Whistle-blowers happy to drop bosses in it

The Federation Against Software Theft (FAST) is proclaiming its whistle-blower campaign to be a success with employees in their droves tapping in leads for the intellectual property protection body to follow up.

The Federation Against Software Theft (FAST) is proclaiming its whistle-blower campaign to be a success with employees in their droves tapping in leads for the intellectual property protection body to follow up.

In the past month, since the campaign started, there have been 500 online responses from staff that feel they are being pressurised by employers to install illegal software.

As the recession bites employers are cutting corners with their software licensing and vendors looking to recoup revenues are stepping up audits.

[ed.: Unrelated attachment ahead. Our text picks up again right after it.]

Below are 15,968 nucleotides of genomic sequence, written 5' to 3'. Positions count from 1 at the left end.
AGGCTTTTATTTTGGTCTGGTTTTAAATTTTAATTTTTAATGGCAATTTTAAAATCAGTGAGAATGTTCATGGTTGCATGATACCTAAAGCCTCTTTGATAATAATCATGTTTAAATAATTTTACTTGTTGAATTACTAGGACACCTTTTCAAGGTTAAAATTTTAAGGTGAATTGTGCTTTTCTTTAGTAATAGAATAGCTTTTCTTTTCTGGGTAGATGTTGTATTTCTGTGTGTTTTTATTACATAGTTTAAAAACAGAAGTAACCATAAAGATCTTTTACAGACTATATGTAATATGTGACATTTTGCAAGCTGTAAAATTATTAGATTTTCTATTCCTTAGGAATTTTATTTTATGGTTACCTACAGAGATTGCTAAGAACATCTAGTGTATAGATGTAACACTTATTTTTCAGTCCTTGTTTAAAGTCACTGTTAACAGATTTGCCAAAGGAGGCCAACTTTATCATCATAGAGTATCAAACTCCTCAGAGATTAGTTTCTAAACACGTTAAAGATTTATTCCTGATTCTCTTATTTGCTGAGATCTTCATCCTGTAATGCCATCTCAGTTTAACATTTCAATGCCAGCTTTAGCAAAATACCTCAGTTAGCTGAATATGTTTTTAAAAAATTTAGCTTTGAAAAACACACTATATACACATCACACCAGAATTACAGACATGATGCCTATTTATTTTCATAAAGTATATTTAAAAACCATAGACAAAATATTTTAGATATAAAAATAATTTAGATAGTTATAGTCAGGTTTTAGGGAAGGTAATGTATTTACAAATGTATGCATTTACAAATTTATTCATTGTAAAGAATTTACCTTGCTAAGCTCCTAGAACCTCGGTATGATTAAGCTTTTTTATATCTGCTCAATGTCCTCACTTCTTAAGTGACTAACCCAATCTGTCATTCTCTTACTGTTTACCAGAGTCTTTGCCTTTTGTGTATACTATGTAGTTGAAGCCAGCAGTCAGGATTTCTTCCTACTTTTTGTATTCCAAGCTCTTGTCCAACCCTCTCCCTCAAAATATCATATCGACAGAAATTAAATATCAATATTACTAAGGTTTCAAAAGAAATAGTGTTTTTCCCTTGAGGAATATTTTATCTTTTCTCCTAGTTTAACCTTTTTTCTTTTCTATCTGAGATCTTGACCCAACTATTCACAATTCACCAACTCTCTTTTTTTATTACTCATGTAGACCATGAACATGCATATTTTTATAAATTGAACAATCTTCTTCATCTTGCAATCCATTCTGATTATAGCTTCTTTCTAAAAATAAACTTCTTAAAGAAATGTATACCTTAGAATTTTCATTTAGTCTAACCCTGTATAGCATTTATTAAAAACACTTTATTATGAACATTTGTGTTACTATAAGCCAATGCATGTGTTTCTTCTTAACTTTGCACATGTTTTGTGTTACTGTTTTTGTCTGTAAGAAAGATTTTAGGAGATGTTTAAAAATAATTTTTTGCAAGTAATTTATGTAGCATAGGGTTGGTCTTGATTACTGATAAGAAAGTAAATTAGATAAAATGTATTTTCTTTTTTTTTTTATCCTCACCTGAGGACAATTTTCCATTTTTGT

In the recent months there has been a focus on whistle-blowing as legislation protects those that highlights illegal actions.

“We want people in IT to know there is support and the means to combat any illegal behaviour by contacting us, and have protection in law under the Public Interest Disclosure Act 1988,” said FAST chief executive John Lovelock.

“Our campaign to encourage honest workers to come forward and shock their bosses is designed to let workers know that honest voices can be heard,” he added.

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